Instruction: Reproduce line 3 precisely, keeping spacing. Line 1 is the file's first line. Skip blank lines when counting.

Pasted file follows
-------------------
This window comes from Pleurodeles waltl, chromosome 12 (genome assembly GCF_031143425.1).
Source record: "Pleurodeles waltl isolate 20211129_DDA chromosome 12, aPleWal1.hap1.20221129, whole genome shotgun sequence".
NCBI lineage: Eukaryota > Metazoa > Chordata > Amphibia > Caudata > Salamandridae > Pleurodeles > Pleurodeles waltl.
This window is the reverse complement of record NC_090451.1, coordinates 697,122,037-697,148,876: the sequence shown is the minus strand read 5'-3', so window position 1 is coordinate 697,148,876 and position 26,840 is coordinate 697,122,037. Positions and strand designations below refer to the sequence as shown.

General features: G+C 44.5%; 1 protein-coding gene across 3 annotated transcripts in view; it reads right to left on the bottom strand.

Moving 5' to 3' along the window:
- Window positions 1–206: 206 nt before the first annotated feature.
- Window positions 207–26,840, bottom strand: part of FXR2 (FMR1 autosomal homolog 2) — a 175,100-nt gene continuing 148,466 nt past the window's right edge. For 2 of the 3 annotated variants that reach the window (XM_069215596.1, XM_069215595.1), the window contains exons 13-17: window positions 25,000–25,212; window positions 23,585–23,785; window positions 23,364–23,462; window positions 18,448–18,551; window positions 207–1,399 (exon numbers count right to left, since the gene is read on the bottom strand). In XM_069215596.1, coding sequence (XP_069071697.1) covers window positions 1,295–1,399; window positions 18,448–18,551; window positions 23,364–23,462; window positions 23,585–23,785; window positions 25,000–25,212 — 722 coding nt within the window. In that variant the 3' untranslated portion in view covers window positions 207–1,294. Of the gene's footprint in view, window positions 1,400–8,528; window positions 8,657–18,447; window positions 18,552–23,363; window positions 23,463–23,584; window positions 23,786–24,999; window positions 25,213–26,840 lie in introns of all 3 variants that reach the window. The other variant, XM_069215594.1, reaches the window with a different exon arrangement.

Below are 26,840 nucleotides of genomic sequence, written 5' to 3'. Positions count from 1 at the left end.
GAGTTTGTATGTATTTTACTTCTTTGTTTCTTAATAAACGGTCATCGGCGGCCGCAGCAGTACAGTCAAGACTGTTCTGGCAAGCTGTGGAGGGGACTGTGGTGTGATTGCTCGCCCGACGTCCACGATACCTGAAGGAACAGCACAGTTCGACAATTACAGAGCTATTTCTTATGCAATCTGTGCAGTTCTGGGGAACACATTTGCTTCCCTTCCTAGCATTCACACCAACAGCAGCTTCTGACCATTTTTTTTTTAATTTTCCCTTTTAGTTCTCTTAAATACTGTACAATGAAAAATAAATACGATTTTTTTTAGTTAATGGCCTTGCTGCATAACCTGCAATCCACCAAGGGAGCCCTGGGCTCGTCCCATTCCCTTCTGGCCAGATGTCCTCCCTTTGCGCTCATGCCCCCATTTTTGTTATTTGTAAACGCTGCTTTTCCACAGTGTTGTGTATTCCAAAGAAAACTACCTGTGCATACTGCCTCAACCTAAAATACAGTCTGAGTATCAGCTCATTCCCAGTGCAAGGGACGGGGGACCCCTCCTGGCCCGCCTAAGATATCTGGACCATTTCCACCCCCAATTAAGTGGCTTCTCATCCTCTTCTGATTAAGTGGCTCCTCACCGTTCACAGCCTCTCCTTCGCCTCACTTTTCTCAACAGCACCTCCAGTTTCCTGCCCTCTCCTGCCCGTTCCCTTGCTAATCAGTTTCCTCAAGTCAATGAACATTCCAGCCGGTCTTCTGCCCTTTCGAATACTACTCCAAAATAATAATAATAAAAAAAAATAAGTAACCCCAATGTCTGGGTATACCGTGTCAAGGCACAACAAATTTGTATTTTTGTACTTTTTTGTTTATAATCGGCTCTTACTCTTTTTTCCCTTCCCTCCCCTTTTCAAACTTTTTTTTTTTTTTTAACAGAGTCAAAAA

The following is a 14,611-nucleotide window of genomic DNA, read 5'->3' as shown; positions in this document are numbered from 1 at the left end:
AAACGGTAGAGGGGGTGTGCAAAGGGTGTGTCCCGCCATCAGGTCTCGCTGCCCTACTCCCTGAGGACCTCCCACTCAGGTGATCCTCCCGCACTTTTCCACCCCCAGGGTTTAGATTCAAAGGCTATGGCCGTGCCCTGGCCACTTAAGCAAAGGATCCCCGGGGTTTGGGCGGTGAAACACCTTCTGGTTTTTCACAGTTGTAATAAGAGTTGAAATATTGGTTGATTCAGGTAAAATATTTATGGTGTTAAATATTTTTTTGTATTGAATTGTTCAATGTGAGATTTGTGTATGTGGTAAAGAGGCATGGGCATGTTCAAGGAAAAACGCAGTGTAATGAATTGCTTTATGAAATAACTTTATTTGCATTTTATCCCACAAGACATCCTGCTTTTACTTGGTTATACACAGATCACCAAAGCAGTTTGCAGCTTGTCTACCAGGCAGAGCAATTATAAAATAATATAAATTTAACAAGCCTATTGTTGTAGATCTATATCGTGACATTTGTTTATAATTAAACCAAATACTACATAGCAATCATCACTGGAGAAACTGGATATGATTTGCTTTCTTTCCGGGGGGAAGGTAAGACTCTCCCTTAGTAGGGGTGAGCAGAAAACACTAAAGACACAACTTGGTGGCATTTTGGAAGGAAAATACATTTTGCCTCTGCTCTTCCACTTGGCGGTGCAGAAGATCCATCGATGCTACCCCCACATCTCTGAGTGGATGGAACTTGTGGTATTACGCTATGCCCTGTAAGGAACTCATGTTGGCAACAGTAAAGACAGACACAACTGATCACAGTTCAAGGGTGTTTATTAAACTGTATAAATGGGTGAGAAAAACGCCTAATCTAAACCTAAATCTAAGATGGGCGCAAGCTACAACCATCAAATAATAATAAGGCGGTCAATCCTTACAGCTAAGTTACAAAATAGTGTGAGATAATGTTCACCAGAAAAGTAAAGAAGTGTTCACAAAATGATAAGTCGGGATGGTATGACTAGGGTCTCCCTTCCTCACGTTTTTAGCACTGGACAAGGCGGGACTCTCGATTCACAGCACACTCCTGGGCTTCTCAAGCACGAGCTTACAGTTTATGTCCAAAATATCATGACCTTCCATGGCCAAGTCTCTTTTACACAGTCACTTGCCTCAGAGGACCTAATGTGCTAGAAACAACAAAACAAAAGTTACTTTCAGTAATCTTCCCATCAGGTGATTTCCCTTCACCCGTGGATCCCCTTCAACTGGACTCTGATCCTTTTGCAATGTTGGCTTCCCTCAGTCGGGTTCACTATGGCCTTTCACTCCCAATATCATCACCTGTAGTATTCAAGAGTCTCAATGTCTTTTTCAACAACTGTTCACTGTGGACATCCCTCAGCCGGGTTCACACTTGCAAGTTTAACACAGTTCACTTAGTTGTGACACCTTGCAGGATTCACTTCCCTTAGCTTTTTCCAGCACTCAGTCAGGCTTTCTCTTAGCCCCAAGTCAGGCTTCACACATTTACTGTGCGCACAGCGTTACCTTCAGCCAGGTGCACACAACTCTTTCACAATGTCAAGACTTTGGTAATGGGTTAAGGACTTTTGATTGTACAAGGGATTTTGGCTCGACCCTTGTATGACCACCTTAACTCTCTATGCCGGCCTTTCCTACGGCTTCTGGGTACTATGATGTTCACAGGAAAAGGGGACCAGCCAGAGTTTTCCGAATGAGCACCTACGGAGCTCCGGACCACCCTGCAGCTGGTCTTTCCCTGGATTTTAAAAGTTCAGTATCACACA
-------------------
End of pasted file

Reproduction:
NCBI lineage: Eukaryota > Metazoa > Chordata > Amphibia > Caudata > Salamandridae > Pleurodeles > Pleurodeles waltl.